‘Democracy is in recession, academic freedom is in danger’
Freedom is not, he says, what anti-vaxxers and the libertarian fringes of the conservative and radical right claim, “personal non-interference”, the motto of which could be “Don’t touch me; hands off.”
Such views “abuse” the word and ignore the fact that we are “uniquely interdependent creatures”, he said in his lecture entitled “Academic Freedom, Free Speech and Thinking for Yourself”.
Referencing the COVID pandemic, he noted that his health could be compromised by surrendering to someone’s claim to absolute personal freedom (not to wear a mask), and so it is with political freedom. “My political freedom is unlikely to endure long if I’m unwilling to defend your freedom.”
During his brief political career as leader of the Liberal Party of Canada, which lost the 2011 election, one of the criticisms against Ignatieff was that, as the son of a diplomat, George Ignatieff, who himself was the son of a Russian princess and Russian count, the younger Ignatieff was an out-of-touch toff.
His career as a public intellectual in Britain was held up by Canada’s governing Conservative Party as proof that Ignatieff was an elitist, even though his books – histories, philosophical and political science works and biographies – are written in accessible language.
It is worth noting, therefore, that early in his lecture, Ignatieff underscored the point that intellectual freedom is not the possession of a privileged few. “All human beings have the capacity to benefit from the knowledge of this capacity [but] this capacity dies in so many souls thanks to injustice and cruelty and discrimination.”
‘Democracy is in recession’
After recalling how during the 1930s British academics raised funds to assist German academics fleeing the Nazis, and how the New School in New York housed the Frankfurt school for social research after it fled Germany, Ignatieff’s talk turned darker.
The chapters of Scholars at Risk in American and Canadian universities exist today, he said, because “democracy is in recession. Authoritarianism and single party rule are in the ascendant. Academic freedom is in danger.”
His examples included Afghanistan and Turkey, where the regime of Recep Tayyip Erdogan has “continued its crackdown on universities with show trials, dismissal and suspension of entire faculties”.
Orbán’s welcoming of China’s Fudan University in place of the CEU clearly rankled Ignatieff, who tossed it off with a riff from the American cowboy song, ‘Home on the Range’: Whatever they teach in the government department of Fudan University in Budapest, Ignatieff predicted, “will not involve a discouraging word about either Chinese politics or Hungarian politics”.
But, he told us, the problem of Chinese surveillance of its students overseas is not new. When he taught at the Harvard Kennedy School a decade ago, Chinese students would tell him “in confidence that they chose their words carefully in class lest one of their fellow Chinese students in the class informed on them to officials back home”.
Western universities are under a different sort of pressure from outside interests, Ignatieff asserted. Foundations, alumni donors, corporations and governments that fund universities all try to “exert influence over what we research, what we teach, even what students we recruit”.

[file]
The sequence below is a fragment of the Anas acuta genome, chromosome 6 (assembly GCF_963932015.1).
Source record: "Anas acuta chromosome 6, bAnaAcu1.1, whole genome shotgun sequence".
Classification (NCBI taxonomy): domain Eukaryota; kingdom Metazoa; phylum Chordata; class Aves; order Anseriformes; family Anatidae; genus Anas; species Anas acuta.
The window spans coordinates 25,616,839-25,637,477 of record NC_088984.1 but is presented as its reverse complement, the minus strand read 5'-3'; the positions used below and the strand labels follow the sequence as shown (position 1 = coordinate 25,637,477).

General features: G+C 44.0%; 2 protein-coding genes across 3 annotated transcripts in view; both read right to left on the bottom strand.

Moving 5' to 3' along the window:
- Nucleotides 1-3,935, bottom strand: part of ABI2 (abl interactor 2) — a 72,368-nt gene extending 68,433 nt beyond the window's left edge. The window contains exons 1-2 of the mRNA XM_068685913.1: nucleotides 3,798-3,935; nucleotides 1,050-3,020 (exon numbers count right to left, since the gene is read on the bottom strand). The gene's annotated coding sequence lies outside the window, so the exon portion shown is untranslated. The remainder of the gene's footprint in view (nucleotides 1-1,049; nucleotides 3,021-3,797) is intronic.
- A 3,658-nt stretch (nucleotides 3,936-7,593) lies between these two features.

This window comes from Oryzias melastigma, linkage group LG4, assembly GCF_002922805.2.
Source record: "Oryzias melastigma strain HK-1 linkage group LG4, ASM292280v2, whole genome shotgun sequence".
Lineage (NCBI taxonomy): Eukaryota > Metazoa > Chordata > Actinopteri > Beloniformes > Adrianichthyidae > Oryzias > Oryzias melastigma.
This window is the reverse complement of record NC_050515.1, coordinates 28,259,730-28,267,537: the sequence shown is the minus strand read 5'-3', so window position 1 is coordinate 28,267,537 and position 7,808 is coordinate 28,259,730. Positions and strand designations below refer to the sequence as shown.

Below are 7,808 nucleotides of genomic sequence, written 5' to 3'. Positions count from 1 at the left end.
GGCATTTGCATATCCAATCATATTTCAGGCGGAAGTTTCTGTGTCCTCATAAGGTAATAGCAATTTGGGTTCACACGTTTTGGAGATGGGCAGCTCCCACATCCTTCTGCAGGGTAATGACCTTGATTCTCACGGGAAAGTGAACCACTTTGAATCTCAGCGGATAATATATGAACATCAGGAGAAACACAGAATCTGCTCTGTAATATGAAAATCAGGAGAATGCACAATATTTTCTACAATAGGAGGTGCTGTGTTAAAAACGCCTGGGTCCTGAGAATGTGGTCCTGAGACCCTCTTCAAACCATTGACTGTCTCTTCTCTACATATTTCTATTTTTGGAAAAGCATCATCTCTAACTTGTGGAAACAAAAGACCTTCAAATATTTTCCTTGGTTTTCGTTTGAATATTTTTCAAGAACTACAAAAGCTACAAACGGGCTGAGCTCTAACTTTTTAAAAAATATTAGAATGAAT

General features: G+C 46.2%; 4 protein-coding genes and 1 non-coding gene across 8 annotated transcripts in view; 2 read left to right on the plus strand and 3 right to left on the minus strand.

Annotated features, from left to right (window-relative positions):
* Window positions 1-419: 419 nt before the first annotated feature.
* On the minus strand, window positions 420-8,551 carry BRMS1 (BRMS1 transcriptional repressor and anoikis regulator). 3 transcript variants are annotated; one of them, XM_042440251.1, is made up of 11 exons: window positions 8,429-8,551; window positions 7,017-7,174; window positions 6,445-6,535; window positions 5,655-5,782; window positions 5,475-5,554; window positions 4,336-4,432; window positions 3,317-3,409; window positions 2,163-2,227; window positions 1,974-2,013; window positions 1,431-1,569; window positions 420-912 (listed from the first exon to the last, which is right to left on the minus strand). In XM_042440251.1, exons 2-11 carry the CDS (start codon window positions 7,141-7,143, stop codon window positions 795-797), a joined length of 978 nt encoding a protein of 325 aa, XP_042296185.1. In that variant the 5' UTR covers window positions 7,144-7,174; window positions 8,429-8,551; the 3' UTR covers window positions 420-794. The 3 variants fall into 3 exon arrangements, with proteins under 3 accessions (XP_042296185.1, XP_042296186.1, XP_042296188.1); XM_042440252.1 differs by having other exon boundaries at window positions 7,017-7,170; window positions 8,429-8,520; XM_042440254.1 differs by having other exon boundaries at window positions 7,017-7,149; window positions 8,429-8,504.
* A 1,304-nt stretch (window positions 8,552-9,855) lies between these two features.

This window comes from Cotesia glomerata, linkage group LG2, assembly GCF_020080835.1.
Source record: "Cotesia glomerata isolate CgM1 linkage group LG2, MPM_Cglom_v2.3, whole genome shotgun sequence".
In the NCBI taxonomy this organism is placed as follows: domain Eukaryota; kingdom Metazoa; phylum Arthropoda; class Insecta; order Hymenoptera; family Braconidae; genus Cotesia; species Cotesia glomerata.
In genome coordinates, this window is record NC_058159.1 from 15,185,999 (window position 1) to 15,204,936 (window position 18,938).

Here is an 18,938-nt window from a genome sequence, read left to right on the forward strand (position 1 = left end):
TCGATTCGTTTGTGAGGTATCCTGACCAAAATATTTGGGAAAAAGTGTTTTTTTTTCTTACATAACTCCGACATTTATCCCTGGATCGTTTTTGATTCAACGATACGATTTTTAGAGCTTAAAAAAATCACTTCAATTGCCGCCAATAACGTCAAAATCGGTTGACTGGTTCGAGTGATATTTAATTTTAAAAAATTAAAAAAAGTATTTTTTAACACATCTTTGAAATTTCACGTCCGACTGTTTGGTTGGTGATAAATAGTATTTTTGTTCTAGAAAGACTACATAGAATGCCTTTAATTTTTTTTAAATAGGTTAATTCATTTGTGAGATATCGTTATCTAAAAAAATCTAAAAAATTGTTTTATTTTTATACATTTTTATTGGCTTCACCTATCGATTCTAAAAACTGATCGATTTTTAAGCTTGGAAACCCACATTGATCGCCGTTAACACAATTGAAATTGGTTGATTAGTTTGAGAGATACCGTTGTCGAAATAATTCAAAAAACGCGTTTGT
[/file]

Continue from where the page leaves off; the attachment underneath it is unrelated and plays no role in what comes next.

Pointing directly toward the University of Ottawa’s president, Jacques Frémont, who had introduced Ignatieff, he sympathised with his job of ensuring that any monies accepted did not compromise the institutional autonomy on which academic freedom depends.
Maintaining autonomy, both the university’s and the individual’s, has become more and more difficult, Ignatieff thinks. The university’s role as the creator of knowledge “generates enormous value”, which attracts both the attention of governments and industry who seek to pressure the academe.
The University of Oxford partnership with AstraZeneca that led to its COVID vaccine is a model partnership, Ignatieff noted. Others, he said, are opaque or come with strings attached that can be pulled in secret by corporate or government paymasters.
What he called the “engine that powers the entire modern economy” (because it generates knowledge) is in danger of becoming an adjunct research lab for private corporations.
“Universities and academics must also be allowed to pursue apparently useless knowledge for its own sake, pure science, pure archival research, pure experimentation, divorced from social use in the confident expectation that, in the course of time, the most apparently useless research often turns out to benefit us all.”
In the middle of the final section of Ignatieff’s talk, after speaking about how in the 1970s and ’80s “intellectual winds blew through the campus sweeping all of us students before them”, he sketches the image of the autonomous scholar trying to keep his or her “footing in the middle of a gale”.
Marxism, he tells us, gave way to structuralism, which was displaced by post-structuralism, which was replaced by deconstruction. For a time each of these stimulated thought and allied themselves with progressive movements beyond the campus gates, he said.
He was especially critical of deconstruction, accusing it of “degenerat[ing] into closed language games” that closed themselves off from the general public, unable to speak the language as used by writers such as Jacques Derrida.
The scholar who resisted these intellectual winds, the one Ignatieff himself would like to be seen to model, is one who takes as his or her motto Nullius in verba, the motto of the Royal Society founded in 1660: “Take no one’s word for it.”
What keeps this radical scepticism from falling into the solipsistic freedom claimed by the libertarians, Ignatieff argues, are the structures of academic disciplines. Paradoxically, he admits, it is “impossible to think creatively or originally without first learning the disciplines of thought”.